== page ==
Review: They Both Die at the End (Adam Silvera)

Since the title is already enough of a spoiler, I will not concentrate on specific actions or much of the plot because yes, there is an app allowing you to find one last friend, and yes, both friends have sad life stories and yes, there is no happy ending, but that’s not of utmost importance. What really makes a difference is how reading this book makes you feel.

Review: Left Neglected

If by any chance you’ve read ‘Still Alice’ and felt shocked, heartbroken or a bit of both, know that ‘Left Neglected’ is only going to further build on that.As a specialist in neuroscience, Lisa Genova creates stories that rely heavily on a medical background. ‘Left Neglected’ is a story of success, connection, hope and adaptation, and I will review it as such, presenting the defining elements of each section.

Review: Lion by Saroo Brierley or The Search for Self

Lion is the true story of a five-year old Indian boy who gets lost on the streets of Calcutta, is adopted by an Australian family and retraces his Indian family and roots 25 years after the incident. It depicts the poverty of the Indian People back in the 80’s and it is obviously spiced with the culture shock that a five year old would suffer when moving from India to Australia. But beyond all that, Lion is about the search for self. Saroo gets lost at a train-station and tries in vain to go back home. He lives in the streets, begs, is finally taken to an orphanage and then adopted. He is no longer a poor Indian boy, but a middle-class Aussie.

Review: We Should Hang Out Sometime

Josh Sundquist is a motivational speaker. And a vlogger. And a paralympic skier. And author of We Should Hang Out Sometime. In case you are not familiar with him, which I wasn’t, myself, until roughly two months ago, you would probably still have guessed by now, that being a paralympic skier entails him having some sort of disability. Well, yes, he is an amputee.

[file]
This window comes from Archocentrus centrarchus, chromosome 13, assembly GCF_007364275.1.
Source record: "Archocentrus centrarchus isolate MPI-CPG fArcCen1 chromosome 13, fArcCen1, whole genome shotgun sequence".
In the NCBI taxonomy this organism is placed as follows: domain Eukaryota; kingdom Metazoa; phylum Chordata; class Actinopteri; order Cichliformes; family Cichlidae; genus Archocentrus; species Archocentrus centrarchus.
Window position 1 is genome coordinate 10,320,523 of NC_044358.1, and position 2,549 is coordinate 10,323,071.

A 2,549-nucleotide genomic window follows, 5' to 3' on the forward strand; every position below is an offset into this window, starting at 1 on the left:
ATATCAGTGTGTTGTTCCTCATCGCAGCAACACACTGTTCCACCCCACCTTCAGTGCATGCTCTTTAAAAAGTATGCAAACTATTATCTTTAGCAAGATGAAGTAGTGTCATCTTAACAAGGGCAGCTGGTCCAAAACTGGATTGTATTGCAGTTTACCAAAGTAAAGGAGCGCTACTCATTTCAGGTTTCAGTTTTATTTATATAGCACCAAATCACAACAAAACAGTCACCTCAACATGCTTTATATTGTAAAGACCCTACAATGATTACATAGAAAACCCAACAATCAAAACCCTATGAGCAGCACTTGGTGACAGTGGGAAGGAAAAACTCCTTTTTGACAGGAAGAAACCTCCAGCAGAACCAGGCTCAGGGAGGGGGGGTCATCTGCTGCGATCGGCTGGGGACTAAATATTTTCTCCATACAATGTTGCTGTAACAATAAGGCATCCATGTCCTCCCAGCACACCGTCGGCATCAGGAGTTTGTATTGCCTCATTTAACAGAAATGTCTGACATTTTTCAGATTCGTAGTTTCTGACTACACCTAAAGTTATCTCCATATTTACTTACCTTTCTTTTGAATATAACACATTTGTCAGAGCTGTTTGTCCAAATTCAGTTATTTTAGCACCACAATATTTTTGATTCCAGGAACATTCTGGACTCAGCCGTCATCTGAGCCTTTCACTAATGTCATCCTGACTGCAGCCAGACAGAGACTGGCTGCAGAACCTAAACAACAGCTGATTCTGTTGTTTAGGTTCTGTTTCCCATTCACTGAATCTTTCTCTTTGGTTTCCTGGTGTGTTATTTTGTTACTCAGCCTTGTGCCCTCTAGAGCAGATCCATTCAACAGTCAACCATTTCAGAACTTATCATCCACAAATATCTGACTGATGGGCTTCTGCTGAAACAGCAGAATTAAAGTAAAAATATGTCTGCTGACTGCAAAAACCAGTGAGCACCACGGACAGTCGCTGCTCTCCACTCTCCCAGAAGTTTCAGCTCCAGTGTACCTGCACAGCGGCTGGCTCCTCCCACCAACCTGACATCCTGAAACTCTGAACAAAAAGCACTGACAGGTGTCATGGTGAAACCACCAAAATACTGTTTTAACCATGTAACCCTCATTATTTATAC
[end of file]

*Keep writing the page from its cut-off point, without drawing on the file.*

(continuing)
Review: The Curious Incident of the Dog in the Night-time

Most people define a murder as the act of someone taking another person’s life. But does this apply exclusively to people? Not if your name is Christopher, you’re 15 and you’re suffering from Asperger’s syndrome. If this is the case, killing a dog called Wellington by using a garden fork still qualifies as murder. And Christopher has to find out who did it. He doesn’t like novels, because they are not true, but he likes detective stories, because they use logic. So he is going to write a detective story while working out who killed Wellington, the dog.

Recenzie: Curajul de a reuși de Ruben Gonzalez

Visează… luptă… câştigă! Trei cuvinte care arată bine pe hârtie, dar care, atunci când le aplici la viaţa de zi cu zi au un efect însutit. Sunt cuvintele care îl însoţesc tot timpul pe Ruben Gonzalez, argentinianul care a avut un vis extraordinar, acela de a deveni medaliat olimpic, vis pe care a reuşit sa îl împlinească. A participat la Olimpiadă nu o dată, ci de patru ori în patru decenii diferite, toate acestea în pofida sorţilor potrivnici şi a tuturor obstacolelor care s-au ivit pe drumul către împlinirea ţelului personal.

Campion naţional la sanie şi de patru ori medaliat olimpic, Ruben Gonzalez a început să se antreneze pentru prima dată la acest sport la vârsta de 21 de ani. Patru ani mai târziu participa la Jocurile Olimpice de Iarnă de la Calgary. La 39 de ani, concura alături de sportivi de 20 de ani la Olimpiada din Salt Lake City, iar la 47 de ani concura la competiţia olimpică de la Vancouver.

Review: The Girl on the Train

A train that always stops in the same spot. And an alcoholic: Rachel. Whose life also got stuck in the same spot. Five years ago. When she was happy with her husband, Tom. When they were trying to have a baby.

Now, there’s not much left of that. Except the train that stops in front of a house neighboring her old one. And a happy couple that she sees daily, while riding the train to her imaginary workplace. Rachel lost her job about three months ago. Too drunk to work. Too drunk to even live decently. Drunk enough to become… our unreliable narrator.

Review Harry Potter and the Cursed Child (by Someone Who Never Read the Harry Potter Books!)

I will begin this review with a horrifying testimony: I have not read any of the Harry Potter books. I was never a fan of the wizarding world. I did not know anything about Hogwarts or Griffindor. I decided to read Harry Potter and the Cursed Child mainly because I am a fan of drama, and I was attracted to the idea that this was a play and not a novel.

Before getting my hands on Harry Potter and the Cursed Child, I did ask some of my Potterhead friends if the play would stand on its own, if it made any sense without having read the books. The answer was yes.